As proud as he is of his team's accomplishments, and the fact that 83 percent of his players have gone on to attend college, Brady is just as proud of former players such as Good-Malloy, who have pursued coaching.
"Absolutely, to see good guys get into the profession makes me very proud," said Brady, a member of the Anne Arundel County Sports Hall of Fame.
There are 11 others besides Good-Malloy now coaching, plus a former team manager, Sam Golder, who had success as the Arundel coach and is now a high school principal in Delaware.
Dan Smalley and Frank Snyder, two of seven proteges of Brady's to graduate from the U.S. Naval Academy, are coaching the Arundel junior varsity, and Marcel Colbert heads the North Idaho Junior College team.
Fred Stauffer, who was the Annapolis athletic director for 30 years before retiring eight years ago, said he "was really impressed with Johnwhen he started."
Brady, a graduate of Mount St. Joseph and the University of Maryland, was a disciple of the late Dick Hart at Andover and was Hart?s assistant before getting the Annapolis job in 1977. Brady succeeded another county Hall of Famer in Al Laramore andwent 21-5.
"I could tell right away that he was going to be a great coach," said Stauffer, who attended the record-tying and record-breaking games. "I liked the way he handled the kids in practice. He motivates and is an excellent teacher."
Most of Brady's coaching rivals when he first started have retired or resigned, and six of the 12 county public schools have coaches with five years of experience or fewer.Eight have coaches with fewer than 10 years.
Mike Rudd, Glen Burnie's 11th-year coach, played for the Gophers against Brady, then assisted Terry Bogle, the man he succeeded. So, he knows Brady prettywell.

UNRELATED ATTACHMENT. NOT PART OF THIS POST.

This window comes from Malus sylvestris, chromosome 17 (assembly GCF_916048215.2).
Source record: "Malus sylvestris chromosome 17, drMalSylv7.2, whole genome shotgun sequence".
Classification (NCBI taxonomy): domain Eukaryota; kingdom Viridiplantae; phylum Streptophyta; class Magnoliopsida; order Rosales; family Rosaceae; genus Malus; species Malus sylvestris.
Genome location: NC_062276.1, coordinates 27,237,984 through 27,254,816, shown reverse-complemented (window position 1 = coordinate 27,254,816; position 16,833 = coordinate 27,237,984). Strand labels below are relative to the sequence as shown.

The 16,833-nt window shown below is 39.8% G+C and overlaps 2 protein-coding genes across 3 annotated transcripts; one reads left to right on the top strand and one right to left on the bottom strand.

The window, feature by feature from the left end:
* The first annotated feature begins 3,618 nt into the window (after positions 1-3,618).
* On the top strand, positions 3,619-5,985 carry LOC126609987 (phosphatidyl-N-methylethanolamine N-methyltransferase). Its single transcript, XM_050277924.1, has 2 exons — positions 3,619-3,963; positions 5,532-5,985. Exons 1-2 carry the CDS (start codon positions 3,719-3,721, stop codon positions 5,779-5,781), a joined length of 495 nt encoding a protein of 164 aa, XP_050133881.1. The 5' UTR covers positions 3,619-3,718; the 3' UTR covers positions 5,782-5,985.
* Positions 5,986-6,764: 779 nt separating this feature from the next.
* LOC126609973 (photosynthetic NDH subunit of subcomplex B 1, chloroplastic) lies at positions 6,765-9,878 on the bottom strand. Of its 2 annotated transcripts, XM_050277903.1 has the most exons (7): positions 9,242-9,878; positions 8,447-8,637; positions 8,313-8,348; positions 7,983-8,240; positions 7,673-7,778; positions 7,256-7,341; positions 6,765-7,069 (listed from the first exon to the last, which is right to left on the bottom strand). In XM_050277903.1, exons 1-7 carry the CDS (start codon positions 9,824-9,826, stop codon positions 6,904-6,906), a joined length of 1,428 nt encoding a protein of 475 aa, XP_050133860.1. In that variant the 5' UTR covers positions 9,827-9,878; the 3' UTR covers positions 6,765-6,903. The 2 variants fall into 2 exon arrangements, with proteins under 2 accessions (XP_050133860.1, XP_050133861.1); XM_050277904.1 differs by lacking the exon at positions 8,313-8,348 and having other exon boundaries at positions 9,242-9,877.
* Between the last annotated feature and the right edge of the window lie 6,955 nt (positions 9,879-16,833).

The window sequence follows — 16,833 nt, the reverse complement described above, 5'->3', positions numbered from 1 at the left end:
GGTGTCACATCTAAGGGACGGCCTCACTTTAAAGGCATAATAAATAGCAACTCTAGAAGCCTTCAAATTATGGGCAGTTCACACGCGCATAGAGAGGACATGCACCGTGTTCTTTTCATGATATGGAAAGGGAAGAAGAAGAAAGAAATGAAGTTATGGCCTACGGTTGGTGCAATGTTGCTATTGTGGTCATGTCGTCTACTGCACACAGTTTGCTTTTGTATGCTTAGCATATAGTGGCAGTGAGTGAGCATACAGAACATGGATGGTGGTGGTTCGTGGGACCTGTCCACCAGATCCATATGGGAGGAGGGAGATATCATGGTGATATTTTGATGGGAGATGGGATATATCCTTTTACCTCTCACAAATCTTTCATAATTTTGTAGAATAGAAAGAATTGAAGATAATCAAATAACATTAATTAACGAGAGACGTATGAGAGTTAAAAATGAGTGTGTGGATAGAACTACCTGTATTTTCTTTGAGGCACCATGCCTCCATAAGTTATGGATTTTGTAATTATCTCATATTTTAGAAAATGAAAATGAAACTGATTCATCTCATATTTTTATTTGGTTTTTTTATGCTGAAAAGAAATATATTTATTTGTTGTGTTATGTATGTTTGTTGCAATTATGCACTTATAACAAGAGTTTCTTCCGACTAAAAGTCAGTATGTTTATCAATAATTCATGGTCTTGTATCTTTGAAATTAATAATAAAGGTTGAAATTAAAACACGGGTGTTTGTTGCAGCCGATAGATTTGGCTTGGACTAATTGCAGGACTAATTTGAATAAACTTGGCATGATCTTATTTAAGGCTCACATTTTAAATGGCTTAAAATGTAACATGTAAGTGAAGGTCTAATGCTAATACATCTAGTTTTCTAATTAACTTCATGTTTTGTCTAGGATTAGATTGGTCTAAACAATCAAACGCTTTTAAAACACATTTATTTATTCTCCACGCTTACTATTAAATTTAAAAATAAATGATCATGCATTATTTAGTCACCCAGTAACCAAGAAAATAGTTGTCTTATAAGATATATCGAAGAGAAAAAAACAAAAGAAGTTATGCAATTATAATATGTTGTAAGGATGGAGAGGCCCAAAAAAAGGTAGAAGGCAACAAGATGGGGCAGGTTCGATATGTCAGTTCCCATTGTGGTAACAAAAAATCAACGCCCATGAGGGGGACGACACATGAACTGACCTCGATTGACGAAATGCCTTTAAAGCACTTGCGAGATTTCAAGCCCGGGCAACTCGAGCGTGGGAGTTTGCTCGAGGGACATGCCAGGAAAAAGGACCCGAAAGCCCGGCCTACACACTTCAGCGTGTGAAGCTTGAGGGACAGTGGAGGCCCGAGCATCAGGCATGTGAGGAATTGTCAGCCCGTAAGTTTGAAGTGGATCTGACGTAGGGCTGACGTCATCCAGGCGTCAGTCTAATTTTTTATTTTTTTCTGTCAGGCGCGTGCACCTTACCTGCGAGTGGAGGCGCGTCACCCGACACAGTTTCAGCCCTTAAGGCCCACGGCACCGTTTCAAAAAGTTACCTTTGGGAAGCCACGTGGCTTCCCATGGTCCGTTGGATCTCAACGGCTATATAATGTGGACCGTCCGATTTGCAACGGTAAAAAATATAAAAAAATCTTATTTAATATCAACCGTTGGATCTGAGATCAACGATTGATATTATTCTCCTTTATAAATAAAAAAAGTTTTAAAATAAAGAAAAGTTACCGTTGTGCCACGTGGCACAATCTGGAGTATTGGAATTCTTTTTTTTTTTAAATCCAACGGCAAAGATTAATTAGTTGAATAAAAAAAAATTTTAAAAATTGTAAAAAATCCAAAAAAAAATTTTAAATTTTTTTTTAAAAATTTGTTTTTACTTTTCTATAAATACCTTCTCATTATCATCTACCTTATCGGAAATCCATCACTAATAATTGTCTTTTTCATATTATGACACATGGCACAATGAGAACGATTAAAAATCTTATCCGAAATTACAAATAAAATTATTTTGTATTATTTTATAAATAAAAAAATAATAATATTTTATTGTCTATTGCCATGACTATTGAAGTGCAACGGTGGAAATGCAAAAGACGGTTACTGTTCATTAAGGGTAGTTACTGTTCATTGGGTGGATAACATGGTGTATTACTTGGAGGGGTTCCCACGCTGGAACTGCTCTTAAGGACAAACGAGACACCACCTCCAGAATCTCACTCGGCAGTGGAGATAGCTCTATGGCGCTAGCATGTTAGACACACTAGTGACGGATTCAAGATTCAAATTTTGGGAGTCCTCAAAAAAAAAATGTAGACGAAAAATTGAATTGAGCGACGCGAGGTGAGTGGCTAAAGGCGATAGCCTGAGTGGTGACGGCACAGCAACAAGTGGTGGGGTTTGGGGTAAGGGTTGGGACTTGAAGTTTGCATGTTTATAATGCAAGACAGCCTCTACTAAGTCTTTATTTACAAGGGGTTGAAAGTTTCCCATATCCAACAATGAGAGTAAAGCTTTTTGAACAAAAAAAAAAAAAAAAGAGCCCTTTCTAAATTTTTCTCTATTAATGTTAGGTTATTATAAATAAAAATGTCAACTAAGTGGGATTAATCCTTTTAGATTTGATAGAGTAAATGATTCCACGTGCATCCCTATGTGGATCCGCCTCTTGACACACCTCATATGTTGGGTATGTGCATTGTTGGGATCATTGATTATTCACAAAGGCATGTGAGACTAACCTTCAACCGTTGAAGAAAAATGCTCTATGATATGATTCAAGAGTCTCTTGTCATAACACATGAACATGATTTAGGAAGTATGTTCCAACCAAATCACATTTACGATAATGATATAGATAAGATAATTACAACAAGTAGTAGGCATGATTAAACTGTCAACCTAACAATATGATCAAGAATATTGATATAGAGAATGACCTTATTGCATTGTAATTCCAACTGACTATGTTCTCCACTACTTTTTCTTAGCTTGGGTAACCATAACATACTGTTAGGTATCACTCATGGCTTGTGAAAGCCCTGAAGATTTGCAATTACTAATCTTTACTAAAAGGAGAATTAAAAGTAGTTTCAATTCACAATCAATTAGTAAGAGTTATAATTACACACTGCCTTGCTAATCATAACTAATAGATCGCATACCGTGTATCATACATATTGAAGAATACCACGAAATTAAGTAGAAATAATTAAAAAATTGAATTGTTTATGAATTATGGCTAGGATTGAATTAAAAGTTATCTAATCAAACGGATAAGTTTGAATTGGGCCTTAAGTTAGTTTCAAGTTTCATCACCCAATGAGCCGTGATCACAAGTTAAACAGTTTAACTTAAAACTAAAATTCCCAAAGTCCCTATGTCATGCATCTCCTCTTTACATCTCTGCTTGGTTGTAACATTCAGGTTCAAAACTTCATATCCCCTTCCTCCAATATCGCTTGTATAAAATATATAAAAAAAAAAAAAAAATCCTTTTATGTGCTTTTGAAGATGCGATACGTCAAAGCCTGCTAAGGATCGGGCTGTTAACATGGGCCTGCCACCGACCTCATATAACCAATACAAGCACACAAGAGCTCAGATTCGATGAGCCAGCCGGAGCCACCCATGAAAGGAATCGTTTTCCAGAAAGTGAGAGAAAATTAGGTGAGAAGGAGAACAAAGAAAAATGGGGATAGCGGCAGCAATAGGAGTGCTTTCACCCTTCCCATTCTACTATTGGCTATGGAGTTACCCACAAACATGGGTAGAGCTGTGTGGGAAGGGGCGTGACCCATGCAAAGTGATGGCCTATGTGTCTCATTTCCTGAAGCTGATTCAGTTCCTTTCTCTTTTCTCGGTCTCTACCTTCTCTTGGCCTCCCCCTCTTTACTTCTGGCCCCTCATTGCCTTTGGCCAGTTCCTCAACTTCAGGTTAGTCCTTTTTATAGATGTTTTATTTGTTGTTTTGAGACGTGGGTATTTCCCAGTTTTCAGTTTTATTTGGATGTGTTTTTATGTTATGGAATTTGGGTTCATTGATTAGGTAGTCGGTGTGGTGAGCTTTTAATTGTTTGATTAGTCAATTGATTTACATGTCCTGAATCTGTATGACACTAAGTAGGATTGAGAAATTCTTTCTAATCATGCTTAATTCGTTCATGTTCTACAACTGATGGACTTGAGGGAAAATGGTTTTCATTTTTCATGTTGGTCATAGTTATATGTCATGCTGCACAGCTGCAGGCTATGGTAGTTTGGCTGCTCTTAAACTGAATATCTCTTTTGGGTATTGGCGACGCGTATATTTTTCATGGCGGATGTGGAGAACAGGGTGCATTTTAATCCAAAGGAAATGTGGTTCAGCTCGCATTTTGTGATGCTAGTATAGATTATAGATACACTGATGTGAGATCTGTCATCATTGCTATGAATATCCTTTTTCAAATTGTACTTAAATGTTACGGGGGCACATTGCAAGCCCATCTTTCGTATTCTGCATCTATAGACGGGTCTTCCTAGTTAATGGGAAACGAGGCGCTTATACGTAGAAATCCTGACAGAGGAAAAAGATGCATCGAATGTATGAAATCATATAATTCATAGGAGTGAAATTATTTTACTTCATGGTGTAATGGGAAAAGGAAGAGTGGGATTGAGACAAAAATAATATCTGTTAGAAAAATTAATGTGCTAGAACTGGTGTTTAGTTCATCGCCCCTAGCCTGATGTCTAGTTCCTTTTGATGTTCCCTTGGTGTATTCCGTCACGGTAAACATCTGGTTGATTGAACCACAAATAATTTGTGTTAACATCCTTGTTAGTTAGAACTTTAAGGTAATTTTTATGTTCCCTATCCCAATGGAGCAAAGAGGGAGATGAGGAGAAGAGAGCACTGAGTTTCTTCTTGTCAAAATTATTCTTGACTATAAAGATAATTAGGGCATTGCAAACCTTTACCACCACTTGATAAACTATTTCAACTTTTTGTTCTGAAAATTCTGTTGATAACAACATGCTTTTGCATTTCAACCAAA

"The big man is an outstanding teacher and his teams are always well prepared," said Rudd, who has never won a game against Brady in his 11 years as coach.
"People see him barking out there and don't realize how humble he is. He would give you the shirt off his back. He?s helped me since the first day I started as a head coach. I look up to him."
After 30 years, Brady is still living by the philosophy his parents gave him: "Expect to succeed."
The all-time Maryland coaching victory leaders in boys basketball:
No. Coach, School(s) Yrs. W L Pct.
1. Morgan Wootten, DeMatha 46 1,274 192 .869
2. x-Cokey Robertson, Westminster, T. Johnson, Goretti 39 765 590 .565
3. x-John Brady, Annapolis 30 624 121 .838
4. Ray Mullis, Cardinal Gibbons 31 621 346 .642
5. Jerry Savage, Loyola 35 607 457 .570
6. Tom Dickman, Thomas Johnson 29 592 135 .814
7. x-Butch Waller, Wicomico 40 583 282 .674
8. Walter Bowers, Allegany 30 566 166 .773
9. Tom Albright, Southern-AA 39 550 352 .610
10. John Meyers, Central Valley 34 517 277 .651
11. Butch Young, Severna Park, Meade 36 507 320 .613
12. Merrill Morgan, Col. Richardson 38 505 396 .560
x-Active as boys high school coach.
Notes: Dickman coaches the Hood College men; Savage coaches the Maryvale girls.
[Compiled by Pat O'Malley]